Pumpkin waste: three ways to stop your leftover lantern becoming a Halloween horror story

Pumpkin waste: three ways to stop your leftover lantern becoming a Halloween horror story

Misuzu Henderson / shutterstock

This Halloween, around 18,000 tonnes of pumpkins will go to waste in the UK alone. That’s because, of the 30 million purchased each year, about half go entirely uneaten. That’s £27 million worth of edible food. The global costs will be far higher, once we add in the waste in the US and other countries where pumpkin carving is also a Halloween tradition.

The money spent on buying pumpkins is only a fraction of the true cost. When a pumpkin is wasted, the water, energy and labour used to grow and distribute it is also wasted.

For every kilo produced, around 260 grams of carbon dioxide equivalent greenhouse gases are emitted. Then when a pumpkin decomposes in a landfill it emits methane, which is a more potent greenhouse gas than carbon dioxide.

Growing pumpkins also requires plenty of water. When pumpkin leftovers are discarded, the freshwater used in their production is also wasted. The importance of freshwater reserves was well recognised in summer 2022 when much of the UK had hosepipe bans.

In a world where 2 billion people are malnourished, despite the fact that food systems could sustainably feed the total world population, and where families turn to food banks even in wealthy countries, wasting perfectly edible pumpkin is immoral.

Despite all this, we can still make a difference this Halloween. As an academic expert in circular food supply chains, I know how important it is to avoid wasted food, and I have studied how to ensure leftover food is put to use. So I know that people can eliminate these negative impacts of pumpkin waste by simply using leftover pumpkins. Here are the three practical methods.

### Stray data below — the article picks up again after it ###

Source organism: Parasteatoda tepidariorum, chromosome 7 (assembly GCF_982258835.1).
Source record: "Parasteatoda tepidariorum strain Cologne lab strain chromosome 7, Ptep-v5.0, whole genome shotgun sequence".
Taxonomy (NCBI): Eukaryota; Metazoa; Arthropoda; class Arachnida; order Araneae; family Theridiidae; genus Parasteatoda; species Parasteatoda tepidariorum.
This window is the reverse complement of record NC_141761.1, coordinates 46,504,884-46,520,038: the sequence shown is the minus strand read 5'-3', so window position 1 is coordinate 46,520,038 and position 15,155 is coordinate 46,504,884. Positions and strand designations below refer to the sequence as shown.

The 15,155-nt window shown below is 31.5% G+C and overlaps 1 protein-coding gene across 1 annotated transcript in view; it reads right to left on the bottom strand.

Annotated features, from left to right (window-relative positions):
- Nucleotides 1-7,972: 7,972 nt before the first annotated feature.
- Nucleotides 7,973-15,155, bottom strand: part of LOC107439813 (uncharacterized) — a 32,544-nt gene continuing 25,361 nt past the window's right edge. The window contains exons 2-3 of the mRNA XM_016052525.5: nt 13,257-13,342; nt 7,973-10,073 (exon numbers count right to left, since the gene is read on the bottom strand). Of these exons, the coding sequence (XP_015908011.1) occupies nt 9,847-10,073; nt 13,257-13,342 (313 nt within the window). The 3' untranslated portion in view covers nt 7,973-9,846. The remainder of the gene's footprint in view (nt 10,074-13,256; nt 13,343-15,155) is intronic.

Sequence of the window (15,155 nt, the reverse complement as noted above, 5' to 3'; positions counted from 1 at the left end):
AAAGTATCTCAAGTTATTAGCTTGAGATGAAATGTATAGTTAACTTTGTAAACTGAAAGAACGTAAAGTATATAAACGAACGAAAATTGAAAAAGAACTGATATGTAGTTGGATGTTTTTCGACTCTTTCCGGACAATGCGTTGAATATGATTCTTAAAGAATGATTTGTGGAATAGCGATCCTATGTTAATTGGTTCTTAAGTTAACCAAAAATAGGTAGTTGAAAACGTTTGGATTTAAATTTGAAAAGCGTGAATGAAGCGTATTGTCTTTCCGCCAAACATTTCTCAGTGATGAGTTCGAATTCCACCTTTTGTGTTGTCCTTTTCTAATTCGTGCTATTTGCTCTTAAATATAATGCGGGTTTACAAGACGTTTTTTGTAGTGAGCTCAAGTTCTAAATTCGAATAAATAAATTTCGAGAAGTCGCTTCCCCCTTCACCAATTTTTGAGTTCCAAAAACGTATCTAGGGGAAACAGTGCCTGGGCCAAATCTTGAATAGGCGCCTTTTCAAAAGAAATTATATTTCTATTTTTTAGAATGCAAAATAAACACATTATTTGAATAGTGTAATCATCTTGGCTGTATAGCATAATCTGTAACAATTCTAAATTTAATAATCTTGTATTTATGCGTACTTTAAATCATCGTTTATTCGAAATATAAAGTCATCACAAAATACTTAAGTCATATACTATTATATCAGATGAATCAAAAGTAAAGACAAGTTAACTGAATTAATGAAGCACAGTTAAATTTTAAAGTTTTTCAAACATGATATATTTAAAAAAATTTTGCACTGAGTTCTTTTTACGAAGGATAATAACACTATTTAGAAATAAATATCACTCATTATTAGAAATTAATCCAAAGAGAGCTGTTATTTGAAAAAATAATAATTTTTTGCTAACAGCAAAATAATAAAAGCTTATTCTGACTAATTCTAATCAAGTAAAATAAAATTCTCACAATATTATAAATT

Cakes, bread, soups and coffee

According to a survey of 3,000 Britons, only 42% knew that the inside of a pumpkin is edible. Repurposing leftovers in cooking and beverages can be one of the simplest ways to use up leftovers.

Pumpkin bread
Cake-like pumpkin bread is similar to banana bread.
JeniFoto / shutterstock

There are numerous recipes on the internet for cupcakes, bread, puree or soup. There are tasty coffee and mocktail recipes, or you can use your creativity to build your pumpkin cocktails with your favourite ingredients. However, it is crucial to remember that leftover pumpkin should be stored in the fridge and will last for a few days.

Masks, scrubs and soap

Not everyone feels comfortable using leftovers in food, and luckily, leftover pumpkins can be used for other purposes, such as do-it-yourself projects at home. Pumpkin is high in iron, potassium, and copper, as well as vitamins A, B2, C, and E, making it an excellent beauty ingredient.

You can use the leftover pumpkins for face masks, body scrubs and soap as do-it-yourself projects. You can even use it to make candles as well.

Feed some plants or animals

If you don’t want to hassle with the leftover and carved pumpkins, you can always donate them – zoos, farms and community gardens often welcome pumpkin donations. They can use it as compost material or animal snacks.

Meerkat with pumpkin
Meerkat meal.
Berny-1 / shutterstock

A recent study showed that if a person is aware that their actions will have a negative impact on the environment, they will try to adopt pro-environmental behaviour. Similarly, sharing the pro-environmental behaviour on social media sets examples and influences others to be more sustainable.

In this case, the pro-environmental behaviour will be using the leftover and carved pumpkins. You can adopt one of the above-mentioned practical ways and post the result on social media.

As I found in my own research, creating and using hashtags, as well as publicising your efforts on social media, will motivate your family and friends to join you. The more the better. Because, in the end, every attempt to eliminate waste is worthwhile.

Imagine weekly climate newsletter

Don’t have time to read about climate change as much as you’d like?

Get a weekly roundup in your inbox instead. Every Wednesday, The Conversation’s environment editor writes Imagine, a short email that goes a little deeper into just one climate issue. Join the 20,000+ readers who’ve subscribed so far.

The Conversation

Ebru Surucu-Balci does not work for, consult, own shares in or receive funding from any company or organization that would benefit from this article, and has disclosed no relevant affiliations beyond their academic appointment.